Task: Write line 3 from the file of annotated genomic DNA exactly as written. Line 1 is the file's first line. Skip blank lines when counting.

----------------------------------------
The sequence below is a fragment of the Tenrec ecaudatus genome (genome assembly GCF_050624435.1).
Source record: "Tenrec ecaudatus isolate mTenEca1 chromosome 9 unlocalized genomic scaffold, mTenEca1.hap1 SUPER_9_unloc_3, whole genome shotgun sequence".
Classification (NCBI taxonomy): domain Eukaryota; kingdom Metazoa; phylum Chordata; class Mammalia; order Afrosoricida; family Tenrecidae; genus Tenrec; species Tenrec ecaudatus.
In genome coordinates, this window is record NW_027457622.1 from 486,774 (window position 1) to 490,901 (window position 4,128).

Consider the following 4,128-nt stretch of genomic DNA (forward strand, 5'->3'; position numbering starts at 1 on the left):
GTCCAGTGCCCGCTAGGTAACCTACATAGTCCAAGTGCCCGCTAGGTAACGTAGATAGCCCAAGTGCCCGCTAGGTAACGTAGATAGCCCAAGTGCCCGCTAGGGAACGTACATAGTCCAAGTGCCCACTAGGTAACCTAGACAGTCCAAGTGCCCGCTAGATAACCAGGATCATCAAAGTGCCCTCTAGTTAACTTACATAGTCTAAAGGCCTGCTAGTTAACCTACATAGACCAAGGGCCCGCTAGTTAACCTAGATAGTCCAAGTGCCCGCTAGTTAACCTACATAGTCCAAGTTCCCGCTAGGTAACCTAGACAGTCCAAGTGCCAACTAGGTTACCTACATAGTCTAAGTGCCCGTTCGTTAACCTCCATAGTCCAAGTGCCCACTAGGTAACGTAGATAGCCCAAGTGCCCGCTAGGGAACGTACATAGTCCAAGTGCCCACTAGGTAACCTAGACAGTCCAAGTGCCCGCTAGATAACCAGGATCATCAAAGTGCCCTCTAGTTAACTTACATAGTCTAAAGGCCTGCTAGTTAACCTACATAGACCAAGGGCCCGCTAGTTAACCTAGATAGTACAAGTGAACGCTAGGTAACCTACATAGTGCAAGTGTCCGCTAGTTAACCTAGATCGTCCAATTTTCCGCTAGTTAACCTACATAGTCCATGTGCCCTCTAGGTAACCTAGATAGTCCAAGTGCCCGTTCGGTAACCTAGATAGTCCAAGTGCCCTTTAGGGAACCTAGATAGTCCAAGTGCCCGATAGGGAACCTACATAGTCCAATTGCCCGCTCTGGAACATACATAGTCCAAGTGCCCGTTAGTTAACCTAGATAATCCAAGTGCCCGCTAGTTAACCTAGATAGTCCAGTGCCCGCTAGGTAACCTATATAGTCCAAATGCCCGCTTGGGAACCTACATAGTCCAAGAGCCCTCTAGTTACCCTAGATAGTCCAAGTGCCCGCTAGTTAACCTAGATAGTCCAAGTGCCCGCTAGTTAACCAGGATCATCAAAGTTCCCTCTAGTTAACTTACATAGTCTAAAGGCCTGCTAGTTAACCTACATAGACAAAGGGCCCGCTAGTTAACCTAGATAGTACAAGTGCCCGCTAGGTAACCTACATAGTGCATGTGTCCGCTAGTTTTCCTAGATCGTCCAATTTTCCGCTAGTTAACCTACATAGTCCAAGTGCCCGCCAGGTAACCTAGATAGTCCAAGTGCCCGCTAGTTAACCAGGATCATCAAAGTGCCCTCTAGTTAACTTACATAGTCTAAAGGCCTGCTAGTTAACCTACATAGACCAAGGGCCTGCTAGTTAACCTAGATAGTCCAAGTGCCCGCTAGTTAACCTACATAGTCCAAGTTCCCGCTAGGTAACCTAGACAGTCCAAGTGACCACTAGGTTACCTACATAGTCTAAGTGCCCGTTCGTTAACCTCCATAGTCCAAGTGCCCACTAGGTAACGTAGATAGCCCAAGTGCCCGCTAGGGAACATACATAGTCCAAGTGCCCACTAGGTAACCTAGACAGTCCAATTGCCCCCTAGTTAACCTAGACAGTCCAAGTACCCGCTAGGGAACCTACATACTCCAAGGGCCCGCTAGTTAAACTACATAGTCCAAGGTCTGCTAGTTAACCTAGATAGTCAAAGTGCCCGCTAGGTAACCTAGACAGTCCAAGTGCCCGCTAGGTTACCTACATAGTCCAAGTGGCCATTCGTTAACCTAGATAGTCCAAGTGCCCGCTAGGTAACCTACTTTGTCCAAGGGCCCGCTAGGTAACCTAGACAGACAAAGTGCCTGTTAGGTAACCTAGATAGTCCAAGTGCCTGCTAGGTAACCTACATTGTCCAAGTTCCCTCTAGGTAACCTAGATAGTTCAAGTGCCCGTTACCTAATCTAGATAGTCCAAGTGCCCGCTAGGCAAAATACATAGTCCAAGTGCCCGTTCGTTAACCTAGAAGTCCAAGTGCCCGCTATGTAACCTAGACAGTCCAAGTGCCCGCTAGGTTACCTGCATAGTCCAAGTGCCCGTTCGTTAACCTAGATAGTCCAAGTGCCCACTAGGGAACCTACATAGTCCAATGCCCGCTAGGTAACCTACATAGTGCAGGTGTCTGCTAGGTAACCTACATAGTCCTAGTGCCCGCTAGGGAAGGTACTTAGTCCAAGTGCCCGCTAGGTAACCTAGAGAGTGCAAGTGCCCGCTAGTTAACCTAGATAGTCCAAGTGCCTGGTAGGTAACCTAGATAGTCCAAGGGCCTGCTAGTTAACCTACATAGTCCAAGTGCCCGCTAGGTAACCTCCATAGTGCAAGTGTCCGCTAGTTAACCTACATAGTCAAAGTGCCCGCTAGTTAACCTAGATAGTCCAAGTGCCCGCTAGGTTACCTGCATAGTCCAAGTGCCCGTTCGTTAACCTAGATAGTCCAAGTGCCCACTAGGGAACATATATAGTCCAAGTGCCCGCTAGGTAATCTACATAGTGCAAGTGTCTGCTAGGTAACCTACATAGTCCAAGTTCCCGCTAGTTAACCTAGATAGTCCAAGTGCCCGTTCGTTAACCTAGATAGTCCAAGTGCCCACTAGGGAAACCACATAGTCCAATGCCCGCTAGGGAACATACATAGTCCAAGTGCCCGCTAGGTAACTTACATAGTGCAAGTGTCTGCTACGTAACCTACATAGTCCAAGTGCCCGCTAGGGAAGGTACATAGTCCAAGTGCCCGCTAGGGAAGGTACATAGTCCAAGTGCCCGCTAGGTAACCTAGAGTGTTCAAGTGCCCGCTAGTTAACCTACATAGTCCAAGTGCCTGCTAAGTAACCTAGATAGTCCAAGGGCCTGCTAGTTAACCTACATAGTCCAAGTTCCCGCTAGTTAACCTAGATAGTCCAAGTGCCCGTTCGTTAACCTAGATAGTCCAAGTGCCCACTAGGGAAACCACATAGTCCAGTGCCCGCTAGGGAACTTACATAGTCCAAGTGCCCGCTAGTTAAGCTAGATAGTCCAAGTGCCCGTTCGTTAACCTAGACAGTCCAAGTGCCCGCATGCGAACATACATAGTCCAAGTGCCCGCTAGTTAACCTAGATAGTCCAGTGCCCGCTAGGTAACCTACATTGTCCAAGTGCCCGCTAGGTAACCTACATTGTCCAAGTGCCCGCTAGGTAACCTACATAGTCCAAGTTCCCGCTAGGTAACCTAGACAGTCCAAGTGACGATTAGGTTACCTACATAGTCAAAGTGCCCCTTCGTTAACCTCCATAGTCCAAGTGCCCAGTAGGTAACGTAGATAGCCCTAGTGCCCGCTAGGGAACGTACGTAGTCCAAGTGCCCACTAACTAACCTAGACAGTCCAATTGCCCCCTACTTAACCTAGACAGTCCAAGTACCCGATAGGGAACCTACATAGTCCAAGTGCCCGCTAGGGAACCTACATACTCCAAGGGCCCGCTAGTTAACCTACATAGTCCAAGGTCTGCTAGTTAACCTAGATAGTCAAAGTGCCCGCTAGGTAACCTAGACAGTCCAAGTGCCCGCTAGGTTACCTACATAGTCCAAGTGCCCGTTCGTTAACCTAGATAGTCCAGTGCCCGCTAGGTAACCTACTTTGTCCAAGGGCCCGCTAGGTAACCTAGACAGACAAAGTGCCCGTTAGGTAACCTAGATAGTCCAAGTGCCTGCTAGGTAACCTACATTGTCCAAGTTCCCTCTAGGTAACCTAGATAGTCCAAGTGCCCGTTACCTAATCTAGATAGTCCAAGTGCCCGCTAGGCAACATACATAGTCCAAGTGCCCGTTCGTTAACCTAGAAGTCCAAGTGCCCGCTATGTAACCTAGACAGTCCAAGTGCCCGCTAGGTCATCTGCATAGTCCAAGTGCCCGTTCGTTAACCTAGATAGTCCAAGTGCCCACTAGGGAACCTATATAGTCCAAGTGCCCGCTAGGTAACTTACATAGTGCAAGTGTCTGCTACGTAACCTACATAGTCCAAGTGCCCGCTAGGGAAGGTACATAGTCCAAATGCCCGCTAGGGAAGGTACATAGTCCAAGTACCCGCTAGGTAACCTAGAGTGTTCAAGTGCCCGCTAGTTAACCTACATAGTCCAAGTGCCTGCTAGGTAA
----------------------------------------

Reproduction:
Classification (NCBI taxonomy): domain Eukaryota; kingdom Metazoa; phylum Chordata; class Mammalia; order Afrosoricida; family Tenrecidae; genus Tenrec; species Tenrec ecaudatus.